Gasbaggery On Iran
June 13, 2008
In case you thought conservatives weren't serious about energy action, here's a wingnut crack at resolving the crushing cost of gas today. From theNY Sun: Legislation is circulating in Congress, backed by the American Israel Public Affairs Committee, that would punish oil traders and transporters that sell refined gasoline to Iran. Iran, like a handful of fellow OPEC nations, has a deeply deficient intranational oil refining infrastructure. Only 40 percent of their crude is processed in the country, the rest being imported or reimported from abroad as gasoline.
Adam Smith In Tennessee
June 11, 2008
Thirty-six hours ago, on our annual trek to our summer residence on Tybee Island, Georgia, my wife and I stopped at a Comfort Inn in Dandridge, Tennessee, a few miles west of the Great Smoky Mountains. For dinner, we ate very well and very cheaply (for both of us, under $30.00 including a 30-percent tip) at a Perkins restaurant. Around us were tables full of contented, obese patrons, many of whom left with cartons of leftovers. A few days before, I'd seen on the CBS Evening News a vignette from another small Tennessee town, Dover, on the other side of the state, near Nashville.
A Problem With An Obvious Solution
June 03, 2008
Elisabeth Rosenthal in The New York Times has a dispatch from a drought-stricken region of Spain: Murcia, traditionally a poor farming region, has undergone a resort-building boom in recent years, even as many of its farmers have switched to more thirsty crops, encouraged by water transfer plans, which have become increasingly untenable. The combination has put new pressures on the land and its dwindling supply of water. This year, farmers are fighting developers over water rights. They are fighting one another over who gets to water their crops.
The Party of Death
May 19, 2008
The generals are deaf. As everyone now knows, the regime was warned by weather forecasters in India two days before the cyclone arrived--five days before by forecasters in Thailand--and it refused to listen. The generals hate their own people. The regime does not merely disdain them, it hates them, and the hate is cold, total and murderous. How else to explain the unimaginable sight of convoys being held by customs at the Thai border? Of planes filled with provisions and forbidden to land?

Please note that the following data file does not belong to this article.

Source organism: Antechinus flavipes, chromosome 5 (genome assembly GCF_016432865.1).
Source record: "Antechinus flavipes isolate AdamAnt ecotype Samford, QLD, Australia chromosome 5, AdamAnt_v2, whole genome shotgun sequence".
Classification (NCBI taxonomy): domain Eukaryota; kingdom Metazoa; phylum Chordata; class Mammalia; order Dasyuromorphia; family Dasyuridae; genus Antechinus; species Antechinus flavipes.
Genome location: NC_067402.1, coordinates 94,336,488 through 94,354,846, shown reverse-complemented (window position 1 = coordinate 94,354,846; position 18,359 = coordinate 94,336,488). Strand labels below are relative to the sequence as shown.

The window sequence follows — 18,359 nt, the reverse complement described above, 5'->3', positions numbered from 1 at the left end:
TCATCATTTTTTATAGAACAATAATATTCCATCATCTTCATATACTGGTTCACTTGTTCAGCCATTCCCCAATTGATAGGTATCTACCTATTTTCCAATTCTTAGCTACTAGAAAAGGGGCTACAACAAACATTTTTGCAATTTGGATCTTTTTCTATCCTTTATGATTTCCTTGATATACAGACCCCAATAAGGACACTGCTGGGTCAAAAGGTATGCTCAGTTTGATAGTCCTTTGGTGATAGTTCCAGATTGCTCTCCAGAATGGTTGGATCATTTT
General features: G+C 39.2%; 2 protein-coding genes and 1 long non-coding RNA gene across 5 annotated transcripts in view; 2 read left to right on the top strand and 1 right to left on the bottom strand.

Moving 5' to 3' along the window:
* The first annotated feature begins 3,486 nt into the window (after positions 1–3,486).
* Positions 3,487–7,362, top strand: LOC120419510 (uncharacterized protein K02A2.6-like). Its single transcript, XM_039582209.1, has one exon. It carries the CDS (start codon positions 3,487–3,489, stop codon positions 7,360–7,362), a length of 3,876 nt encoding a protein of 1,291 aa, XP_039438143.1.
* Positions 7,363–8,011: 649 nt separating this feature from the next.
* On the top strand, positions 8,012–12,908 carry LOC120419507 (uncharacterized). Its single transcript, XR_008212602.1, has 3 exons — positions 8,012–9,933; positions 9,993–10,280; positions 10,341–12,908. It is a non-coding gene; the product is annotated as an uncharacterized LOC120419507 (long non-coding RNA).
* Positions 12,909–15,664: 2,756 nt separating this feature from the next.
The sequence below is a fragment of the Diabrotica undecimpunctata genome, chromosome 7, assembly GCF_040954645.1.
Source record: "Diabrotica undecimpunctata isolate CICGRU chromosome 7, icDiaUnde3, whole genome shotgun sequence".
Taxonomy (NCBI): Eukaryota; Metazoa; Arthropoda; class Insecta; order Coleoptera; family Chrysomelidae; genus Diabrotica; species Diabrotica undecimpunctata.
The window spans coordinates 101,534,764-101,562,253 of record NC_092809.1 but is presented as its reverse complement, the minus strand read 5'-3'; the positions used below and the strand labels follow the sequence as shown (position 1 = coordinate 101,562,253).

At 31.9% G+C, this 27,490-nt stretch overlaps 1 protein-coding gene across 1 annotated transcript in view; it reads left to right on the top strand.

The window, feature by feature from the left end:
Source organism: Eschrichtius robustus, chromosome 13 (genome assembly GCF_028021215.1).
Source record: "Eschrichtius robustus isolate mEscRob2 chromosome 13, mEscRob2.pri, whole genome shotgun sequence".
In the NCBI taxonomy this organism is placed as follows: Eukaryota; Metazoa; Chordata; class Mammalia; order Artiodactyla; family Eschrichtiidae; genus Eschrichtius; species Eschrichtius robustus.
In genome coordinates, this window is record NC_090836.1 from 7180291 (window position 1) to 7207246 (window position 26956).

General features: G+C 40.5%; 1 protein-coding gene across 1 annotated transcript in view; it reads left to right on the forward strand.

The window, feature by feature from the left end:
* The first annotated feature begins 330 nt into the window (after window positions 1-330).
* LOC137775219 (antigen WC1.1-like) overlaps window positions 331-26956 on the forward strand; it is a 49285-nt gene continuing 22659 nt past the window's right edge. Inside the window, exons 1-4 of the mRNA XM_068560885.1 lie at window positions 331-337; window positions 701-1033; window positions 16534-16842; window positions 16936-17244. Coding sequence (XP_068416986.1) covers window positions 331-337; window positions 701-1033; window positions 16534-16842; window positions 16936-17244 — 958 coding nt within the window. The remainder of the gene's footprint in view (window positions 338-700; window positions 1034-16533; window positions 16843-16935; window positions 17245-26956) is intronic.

A Step Toward Water Markets In China
May 18, 2008
I've blogged before about the need to create an integrated, functioning market for water rights in the American West. Yingling Liu has an op-ed that illustrates why it might be an even more pressing need in China: The need for better delineation of water rights in China has become increasingly urgent.
When Nature Gets Angry
May 13, 2008
As if that out-of-nowhere volcanic eruption in Chile wasn't scary enough, now we have volcanic lightning storms to contend with: Jaw-dropping...
The Next New Orleans?
May 13, 2008
The Los Angeles Times reported this past weekend that the California Department of Water Resources is sounding the alarm about the possibility of a catastrophic flood in the Sacramento area: A recent state report predicts that the right combination of unlucky weather conditions could put some parts of the city under more than 20 feet of water, causing a $25-billion disaster that would cripple state government and ripple through the California economy.
Stronger Hurricanes At The Margin
May 09, 2008
Al Gore told NPR this week that the typhoon in Burma "might be associated with continued global warming." The Cato Institute's Indur Goklany wonders how this can be possible, since sea-surface temperatures in the Bay of Bengal before the storm hit were about the same as they were at the same time last year, and were actually cooler than in 2005. So how can one say that warming contributed to the storm? This is a common mistake that's made in thinking about global warming and hurricanes.
Surprise Eruption Of The Day
May 06, 2008
This probably isn't the first thing anyone wants to see looming over their house: That's from this Reuters slideshow of last Friday's eruption of Mount Chaiten in Chile, a volcano that was long believed to be inactive. --Bradford Plumer
Australia's $3 Billion Water Transfer
April 30, 2008
You may have already read about the contribution of drought in Australia to the global food crunch, but now the Australian government is taking it a step further: Canberra announced yesterday it plans to spend $2.9 billion to buy water rights from farmers in order to ensure that there are ample supplies for residential use. Australian farmers seem to be moderately receptive to the policy, mostly because it's a huge financial windfall for them.